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The Case Study Guide: Learn To See What's Not There
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Go After a Big Idea
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Overview Transcript Case Study Video
Hattie Bryant
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There are many, many lessons within this episode; Hattie helps us focus on some of them.
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Key Idea #1: Go for What May Seem Impossible. From the very beginning, Shiv thought BIG. Big contracts with big customers!

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A Few Key Ideas in this episode
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1. Small Business School Go for What May Seem Impossible
2. Be Willing to Start Small to Prove Yourself
3. Take Advantage of Leadership Opportunities
4. Find the Good in People and in Situations
5. Find and Depend Upon Mentors
6. Mentor Others
7. Make Sure Someone on Your Team Is a People Person
8. Demonstrate That You Are Bankable
9. Create a Worry-Free Workplace for Employees
10. Make Sure Your Spouse is Your Cheerleader
11. Bonus: Consider Global Sourcing
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Yes, INDUS was certainly helped by attaining 8A certification, particularly in obtaining contracts with the U.S. government. But had he not been eligible for such status, we have no doubt he would have succeeded anyway.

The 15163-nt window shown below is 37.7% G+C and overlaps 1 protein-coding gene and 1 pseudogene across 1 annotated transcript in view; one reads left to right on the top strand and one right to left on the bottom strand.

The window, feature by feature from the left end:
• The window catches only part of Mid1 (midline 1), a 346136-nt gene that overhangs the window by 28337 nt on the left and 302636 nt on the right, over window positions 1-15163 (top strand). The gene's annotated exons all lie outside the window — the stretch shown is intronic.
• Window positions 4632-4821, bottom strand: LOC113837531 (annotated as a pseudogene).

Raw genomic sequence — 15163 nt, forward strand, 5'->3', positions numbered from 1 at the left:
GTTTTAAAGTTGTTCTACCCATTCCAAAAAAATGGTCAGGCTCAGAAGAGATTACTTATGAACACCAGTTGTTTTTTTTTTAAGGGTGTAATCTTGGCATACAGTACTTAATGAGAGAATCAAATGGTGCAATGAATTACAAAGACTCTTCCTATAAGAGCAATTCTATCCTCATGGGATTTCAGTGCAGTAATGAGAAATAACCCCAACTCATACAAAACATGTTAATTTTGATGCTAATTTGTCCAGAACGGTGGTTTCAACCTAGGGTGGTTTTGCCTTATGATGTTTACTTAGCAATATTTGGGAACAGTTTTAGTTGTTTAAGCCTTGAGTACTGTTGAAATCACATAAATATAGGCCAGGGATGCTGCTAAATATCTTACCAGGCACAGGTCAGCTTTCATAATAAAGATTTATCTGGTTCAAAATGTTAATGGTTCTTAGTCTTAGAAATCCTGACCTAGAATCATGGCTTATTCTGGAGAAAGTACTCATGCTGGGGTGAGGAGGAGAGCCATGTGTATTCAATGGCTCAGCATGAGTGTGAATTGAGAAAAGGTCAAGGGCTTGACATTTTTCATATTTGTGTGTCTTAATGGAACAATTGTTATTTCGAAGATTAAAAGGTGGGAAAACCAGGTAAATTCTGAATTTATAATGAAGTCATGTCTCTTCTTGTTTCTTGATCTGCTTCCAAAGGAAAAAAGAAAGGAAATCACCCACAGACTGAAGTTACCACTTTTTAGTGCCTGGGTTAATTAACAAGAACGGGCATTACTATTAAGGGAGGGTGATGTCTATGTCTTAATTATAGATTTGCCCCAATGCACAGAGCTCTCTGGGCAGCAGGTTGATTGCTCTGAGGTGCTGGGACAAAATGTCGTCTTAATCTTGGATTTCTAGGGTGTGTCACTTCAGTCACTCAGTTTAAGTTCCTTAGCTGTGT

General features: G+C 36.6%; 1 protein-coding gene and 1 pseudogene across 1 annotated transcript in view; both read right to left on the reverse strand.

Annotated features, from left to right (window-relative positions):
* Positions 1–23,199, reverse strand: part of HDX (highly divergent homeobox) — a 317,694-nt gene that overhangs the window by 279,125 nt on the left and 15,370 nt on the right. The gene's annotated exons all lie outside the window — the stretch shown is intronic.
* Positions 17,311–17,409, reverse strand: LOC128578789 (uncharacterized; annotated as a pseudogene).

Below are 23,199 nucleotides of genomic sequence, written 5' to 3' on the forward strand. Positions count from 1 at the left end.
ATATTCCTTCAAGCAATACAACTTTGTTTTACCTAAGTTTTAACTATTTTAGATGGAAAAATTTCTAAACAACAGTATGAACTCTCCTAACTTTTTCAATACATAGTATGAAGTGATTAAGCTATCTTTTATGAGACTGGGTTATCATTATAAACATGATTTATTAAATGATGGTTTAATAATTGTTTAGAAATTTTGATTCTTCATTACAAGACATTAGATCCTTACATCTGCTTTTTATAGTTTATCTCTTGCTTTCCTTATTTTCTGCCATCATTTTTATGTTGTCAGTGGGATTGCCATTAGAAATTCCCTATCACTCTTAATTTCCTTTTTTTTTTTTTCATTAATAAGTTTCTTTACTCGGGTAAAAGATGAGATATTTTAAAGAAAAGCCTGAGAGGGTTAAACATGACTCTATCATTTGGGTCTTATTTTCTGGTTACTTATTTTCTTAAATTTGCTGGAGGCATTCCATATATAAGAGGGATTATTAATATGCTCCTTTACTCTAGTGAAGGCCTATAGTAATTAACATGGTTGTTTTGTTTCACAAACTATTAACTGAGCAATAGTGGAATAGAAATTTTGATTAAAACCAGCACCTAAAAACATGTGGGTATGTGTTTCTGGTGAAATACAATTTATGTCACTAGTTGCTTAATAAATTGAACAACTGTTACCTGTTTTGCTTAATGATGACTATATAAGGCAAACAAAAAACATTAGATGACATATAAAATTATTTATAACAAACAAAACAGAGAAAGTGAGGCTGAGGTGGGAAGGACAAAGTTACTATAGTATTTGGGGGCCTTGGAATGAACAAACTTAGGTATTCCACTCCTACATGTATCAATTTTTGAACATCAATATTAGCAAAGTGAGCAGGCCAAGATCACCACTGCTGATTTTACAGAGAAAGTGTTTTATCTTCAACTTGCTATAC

Topic for Discussion: How does a small business owner think big?

Answer: Any sales person will tell you that it can take as much effort to close a small sale as it does to close a big one. The length of the suspect-prospect-customer pipeline does not vary by size of order. You have to identify the potential customer (suspect), make contact (prospect) and make the sale (customer). As business owners we should identify suspects among the largest companies and governments who would benefit from our service. Why? First, larger companies have bigger needs which translate to bigger orders. Large companies often are more stable and more likely to continue in business, meaning recurring orders. Also, many large companies actively look for ways to buy more products and services from small businesses in their communities. Often, their biggest problem is finding you!